While it addresses Cantor's project of putting analysis on a firm footing stripped of geometrical intuition, it neither addresses what additional benefit is to be gained in pursuit of this project, nor truly addresses the impact of set theory on philosophy. Instead, it makes an effective but somewhat pointless summation of aristotelian philosophical concerns, including also such things as Zeno's paradoxes, but does not address how formal set theory addresses these concerns other than drawing an entirely imaginary universe in which paradoxes are excluded by definition.

As such, set theory is relegated to the same realm as string theory- an interesting religion, entirely believable, but providing no testable benefit. Analysis and the concept of infintesimal limits and calculus provide concrete tools for challenging Zeno, even if they don't provide a definitive footing to formalize themselves.

This book would have benefited greatly from going full circle; returning to the world of philosophy in a post-Cantorian world. It ends, though, satisfied that it has explained set theory without making any attempt to tie it back to the earlier discussion of pre-Cantorian, pre-Russellian philosophy, as though Russell and logical positivism is the end of philosophy. Any book which has a title containing "philosophy" should require a chapter on "next steps", beyond simply suggesting additional reading, to give the reader a desire to pursue the topic further. Tiles' work fails on this account, despite being well written, and as such receives only a mediocre grade.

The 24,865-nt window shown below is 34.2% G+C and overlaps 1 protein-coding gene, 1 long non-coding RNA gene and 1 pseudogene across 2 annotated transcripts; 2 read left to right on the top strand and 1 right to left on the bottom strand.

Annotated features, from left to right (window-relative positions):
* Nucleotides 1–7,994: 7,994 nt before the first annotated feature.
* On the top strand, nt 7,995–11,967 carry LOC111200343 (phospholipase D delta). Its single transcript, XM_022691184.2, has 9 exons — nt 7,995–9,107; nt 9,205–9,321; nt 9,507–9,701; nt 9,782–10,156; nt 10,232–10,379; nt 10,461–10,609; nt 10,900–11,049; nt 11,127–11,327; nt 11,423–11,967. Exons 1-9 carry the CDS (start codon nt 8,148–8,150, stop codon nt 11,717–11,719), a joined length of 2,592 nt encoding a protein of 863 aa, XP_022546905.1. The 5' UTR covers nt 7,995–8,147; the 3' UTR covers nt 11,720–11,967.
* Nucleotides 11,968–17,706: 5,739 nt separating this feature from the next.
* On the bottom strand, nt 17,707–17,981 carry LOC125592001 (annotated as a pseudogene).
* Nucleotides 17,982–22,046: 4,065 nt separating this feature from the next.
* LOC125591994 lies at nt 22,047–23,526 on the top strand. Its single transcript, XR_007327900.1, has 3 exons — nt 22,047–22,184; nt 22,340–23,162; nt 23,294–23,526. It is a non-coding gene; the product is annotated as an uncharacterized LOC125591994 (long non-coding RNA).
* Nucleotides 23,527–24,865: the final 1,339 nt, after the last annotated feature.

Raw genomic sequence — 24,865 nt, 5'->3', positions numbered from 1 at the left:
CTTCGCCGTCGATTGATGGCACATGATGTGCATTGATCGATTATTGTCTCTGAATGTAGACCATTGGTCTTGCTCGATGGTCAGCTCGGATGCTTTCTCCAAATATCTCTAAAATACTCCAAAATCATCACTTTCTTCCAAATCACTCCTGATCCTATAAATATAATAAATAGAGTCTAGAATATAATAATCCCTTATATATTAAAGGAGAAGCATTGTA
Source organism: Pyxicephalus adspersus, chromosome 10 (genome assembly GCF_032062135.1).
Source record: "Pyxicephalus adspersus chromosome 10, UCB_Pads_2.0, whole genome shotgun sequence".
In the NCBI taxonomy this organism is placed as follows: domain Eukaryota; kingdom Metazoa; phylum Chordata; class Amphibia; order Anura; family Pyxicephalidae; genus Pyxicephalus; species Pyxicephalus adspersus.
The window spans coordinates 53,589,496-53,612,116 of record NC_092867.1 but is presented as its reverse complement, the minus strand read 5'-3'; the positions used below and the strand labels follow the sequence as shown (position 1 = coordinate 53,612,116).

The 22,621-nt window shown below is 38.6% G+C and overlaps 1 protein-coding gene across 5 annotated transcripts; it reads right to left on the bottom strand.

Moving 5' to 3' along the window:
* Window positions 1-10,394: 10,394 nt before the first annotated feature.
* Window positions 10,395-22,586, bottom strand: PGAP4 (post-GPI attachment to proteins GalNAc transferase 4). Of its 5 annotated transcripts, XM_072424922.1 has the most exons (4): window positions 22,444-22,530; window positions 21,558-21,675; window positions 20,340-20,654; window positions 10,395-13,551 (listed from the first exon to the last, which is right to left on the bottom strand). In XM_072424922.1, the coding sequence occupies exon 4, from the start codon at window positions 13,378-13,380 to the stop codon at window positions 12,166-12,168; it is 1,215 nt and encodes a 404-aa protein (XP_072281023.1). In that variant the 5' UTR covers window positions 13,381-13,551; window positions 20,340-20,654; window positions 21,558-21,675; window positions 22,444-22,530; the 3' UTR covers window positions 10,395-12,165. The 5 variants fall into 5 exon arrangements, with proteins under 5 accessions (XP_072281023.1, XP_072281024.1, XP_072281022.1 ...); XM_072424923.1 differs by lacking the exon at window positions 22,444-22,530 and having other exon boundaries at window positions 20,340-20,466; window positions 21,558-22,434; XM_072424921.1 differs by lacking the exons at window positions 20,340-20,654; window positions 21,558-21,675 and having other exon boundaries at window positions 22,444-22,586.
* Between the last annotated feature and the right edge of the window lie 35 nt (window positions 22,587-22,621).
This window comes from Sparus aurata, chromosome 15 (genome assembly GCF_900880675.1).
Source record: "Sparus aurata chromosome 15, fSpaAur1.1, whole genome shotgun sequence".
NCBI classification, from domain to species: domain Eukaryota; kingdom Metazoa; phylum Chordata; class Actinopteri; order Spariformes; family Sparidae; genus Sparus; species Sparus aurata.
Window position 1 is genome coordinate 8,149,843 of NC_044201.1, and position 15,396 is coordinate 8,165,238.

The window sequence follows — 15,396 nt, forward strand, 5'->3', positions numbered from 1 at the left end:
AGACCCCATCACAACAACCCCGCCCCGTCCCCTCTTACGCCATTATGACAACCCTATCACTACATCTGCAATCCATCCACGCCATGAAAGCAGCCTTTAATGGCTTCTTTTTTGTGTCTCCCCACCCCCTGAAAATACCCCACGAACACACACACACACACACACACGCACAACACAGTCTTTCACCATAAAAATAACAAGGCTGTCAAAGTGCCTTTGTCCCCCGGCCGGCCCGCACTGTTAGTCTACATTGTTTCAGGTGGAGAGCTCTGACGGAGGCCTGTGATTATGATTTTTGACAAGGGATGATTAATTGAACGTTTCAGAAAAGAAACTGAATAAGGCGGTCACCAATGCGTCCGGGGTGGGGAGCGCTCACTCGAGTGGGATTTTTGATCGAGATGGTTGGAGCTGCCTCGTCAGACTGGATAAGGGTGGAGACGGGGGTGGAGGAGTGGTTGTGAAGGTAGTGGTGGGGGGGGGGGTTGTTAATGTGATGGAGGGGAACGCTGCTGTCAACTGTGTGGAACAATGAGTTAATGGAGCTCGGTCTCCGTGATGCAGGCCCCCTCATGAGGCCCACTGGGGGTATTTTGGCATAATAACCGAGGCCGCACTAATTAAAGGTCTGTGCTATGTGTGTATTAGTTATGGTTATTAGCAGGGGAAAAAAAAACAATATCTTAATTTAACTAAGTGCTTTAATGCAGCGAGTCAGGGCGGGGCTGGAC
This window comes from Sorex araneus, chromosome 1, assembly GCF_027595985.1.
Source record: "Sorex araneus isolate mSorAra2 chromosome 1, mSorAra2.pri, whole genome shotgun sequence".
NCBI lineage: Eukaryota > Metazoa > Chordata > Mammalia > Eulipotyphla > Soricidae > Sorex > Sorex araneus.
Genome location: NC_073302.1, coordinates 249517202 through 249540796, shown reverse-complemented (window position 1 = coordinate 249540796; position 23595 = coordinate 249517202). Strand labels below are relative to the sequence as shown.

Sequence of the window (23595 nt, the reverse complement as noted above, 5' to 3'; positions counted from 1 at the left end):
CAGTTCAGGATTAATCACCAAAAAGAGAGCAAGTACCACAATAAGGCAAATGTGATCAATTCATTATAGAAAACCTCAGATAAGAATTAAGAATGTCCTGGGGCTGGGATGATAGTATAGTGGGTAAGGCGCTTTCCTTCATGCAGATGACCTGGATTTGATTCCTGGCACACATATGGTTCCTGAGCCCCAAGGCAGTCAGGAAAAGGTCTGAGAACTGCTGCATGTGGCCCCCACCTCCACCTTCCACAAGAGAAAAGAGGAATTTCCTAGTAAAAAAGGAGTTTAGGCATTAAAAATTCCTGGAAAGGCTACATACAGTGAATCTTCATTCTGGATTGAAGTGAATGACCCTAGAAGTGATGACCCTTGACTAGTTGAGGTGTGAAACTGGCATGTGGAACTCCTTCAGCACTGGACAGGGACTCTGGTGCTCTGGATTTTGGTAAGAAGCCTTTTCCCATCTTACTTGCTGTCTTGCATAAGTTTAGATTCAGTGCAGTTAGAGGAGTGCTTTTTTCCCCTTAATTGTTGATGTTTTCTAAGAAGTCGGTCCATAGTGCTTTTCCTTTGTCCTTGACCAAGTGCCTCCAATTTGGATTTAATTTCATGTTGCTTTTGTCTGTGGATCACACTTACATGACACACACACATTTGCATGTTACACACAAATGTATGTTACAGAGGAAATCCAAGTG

1 of 1 people found the following review helpful
5.0 out of 5 stars Wonderful 2 Oct 2013
By James Squanderlast - Published on
Format:Kindle Edition
I'm a math enthusiast with no formal training in math. I've only studied finance/econ. So we use some areas of math heavily, but don't tend to play around with the more pure analysis of math. I was enamored by set theory in the past, but the books I bought were just too intense. I lacked not only the background, but also the time to teach myself the intense complexity of high level set theory. However, I absolutely loved the insight even basic set-theory analysis offered me into calculus, which I gained from the back four pages of a game theory textbook I owned!